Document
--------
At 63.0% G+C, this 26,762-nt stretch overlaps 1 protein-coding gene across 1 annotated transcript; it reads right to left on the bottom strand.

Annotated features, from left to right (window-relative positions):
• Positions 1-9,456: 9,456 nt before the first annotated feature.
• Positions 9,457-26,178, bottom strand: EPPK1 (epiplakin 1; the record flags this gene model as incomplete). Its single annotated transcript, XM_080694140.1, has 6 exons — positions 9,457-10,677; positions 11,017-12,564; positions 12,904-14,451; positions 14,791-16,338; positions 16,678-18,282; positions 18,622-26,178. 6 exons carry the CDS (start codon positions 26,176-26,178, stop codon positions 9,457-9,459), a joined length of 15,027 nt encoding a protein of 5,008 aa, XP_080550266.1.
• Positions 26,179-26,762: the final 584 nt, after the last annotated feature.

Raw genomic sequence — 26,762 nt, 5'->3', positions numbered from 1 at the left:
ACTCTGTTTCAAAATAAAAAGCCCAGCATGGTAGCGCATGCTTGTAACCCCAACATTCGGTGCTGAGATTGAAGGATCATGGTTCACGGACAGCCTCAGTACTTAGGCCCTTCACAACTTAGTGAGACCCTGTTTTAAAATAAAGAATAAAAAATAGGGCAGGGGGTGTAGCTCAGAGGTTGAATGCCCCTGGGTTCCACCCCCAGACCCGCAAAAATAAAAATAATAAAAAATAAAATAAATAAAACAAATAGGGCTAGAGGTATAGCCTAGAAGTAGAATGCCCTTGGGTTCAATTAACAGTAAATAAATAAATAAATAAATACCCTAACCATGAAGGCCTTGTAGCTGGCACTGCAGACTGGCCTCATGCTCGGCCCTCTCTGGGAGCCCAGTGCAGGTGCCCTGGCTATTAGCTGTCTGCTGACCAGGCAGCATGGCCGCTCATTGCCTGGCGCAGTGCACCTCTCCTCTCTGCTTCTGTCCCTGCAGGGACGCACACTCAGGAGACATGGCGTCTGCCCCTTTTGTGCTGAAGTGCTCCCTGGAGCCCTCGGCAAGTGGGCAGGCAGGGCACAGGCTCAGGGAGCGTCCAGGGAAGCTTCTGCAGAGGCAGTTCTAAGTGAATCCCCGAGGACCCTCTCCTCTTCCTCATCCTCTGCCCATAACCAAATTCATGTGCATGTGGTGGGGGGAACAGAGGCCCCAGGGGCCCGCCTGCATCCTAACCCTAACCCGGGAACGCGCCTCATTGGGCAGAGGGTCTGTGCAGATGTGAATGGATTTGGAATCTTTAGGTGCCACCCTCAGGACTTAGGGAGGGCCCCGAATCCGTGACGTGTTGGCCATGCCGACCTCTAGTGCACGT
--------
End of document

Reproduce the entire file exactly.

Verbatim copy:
At 63.0% G+C, this 26,762-nt stretch overlaps 1 protein-coding gene across 1 annotated transcript; it reads right to left on the bottom strand.

Annotated features, from left to right (window-relative positions):
• Positions 1-9,456: 9,456 nt before the first annotated feature.
• Positions 9,457-26,178, bottom strand: EPPK1 (epiplakin 1; the record flags this gene model as incomplete). Its single annotated transcript, XM_080694140.1, has 6 exons — positions 9,457-10,677; positions 11,017-12,564; positions 12,904-14,451; positions 14,791-16,338; positions 16,678-18,282; positions 18,622-26,178. 6 exons carry the CDS (start codon positions 26,176-26,178, stop codon positions 9,457-9,459), a joined length of 15,027 nt encoding a protein of 5,008 aa, XP_080550266.1.
• Positions 26,179-26,762: the final 584 nt, after the last annotated feature.

Raw genomic sequence — 26,762 nt, 5'->3', positions numbered from 1 at the left:
ACTCTGTTTCAAAATAAAAAGCCCAGCATGGTAGCGCATGCTTGTAACCCCAACATTCGGTGCTGAGATTGAAGGATCATGGTTCACGGACAGCCTCAGTACTTAGGCCCTTCACAACTTAGTGAGACCCTGTTTTAAAATAAAGAATAAAAAATAGGGCAGGGGGTGTAGCTCAGAGGTTGAATGCCCCTGGGTTCCACCCCCAGACCCGCAAAAATAAAAATAATAAAAAATAAAATAAATAAAACAAATAGGGCTAGAGGTATAGCCTAGAAGTAGAATGCCCTTGGGTTCAATTAACAGTAAATAAATAAATAAATAAATACCCTAACCATGAAGGCCTTGTAGCTGGCACTGCAGACTGGCCTCATGCTCGGCCCTCTCTGGGAGCCCAGTGCAGGTGCCCTGGCTATTAGCTGTCTGCTGACCAGGCAGCATGGCCGCTCATTGCCTGGCGCAGTGCACCTCTCCTCTCTGCTTCTGTCCCTGCAGGGACGCACACTCAGGAGACATGGCGTCTGCCCCTTTTGTGCTGAAGTGCTCCCTGGAGCCCTCGGCAAGTGGGCAGGCAGGGCACAGGCTCAGGGAGCGTCCAGGGAAGCTTCTGCAGAGGCAGTTCTAAGTGAATCCCCGAGGACCCTCTCCTCTTCCTCATCCTCTGCCCATAACCAAATTCATGTGCATGTGGTGGGGGGAACAGAGGCCCCAGGGGCCCGCCTGCATCCTAACCCTAACCCGGGAACGCGCCTCATTGGGCAGAGGGTCTGTGCAGATGTGAATGGATTTGGAATCTTTAGGTGCCACCCTCAGGACTTAGGGAGGGCCCCGAATCCGTGACGTGTTGGCCATGCCGACCTCTAGTGCACGT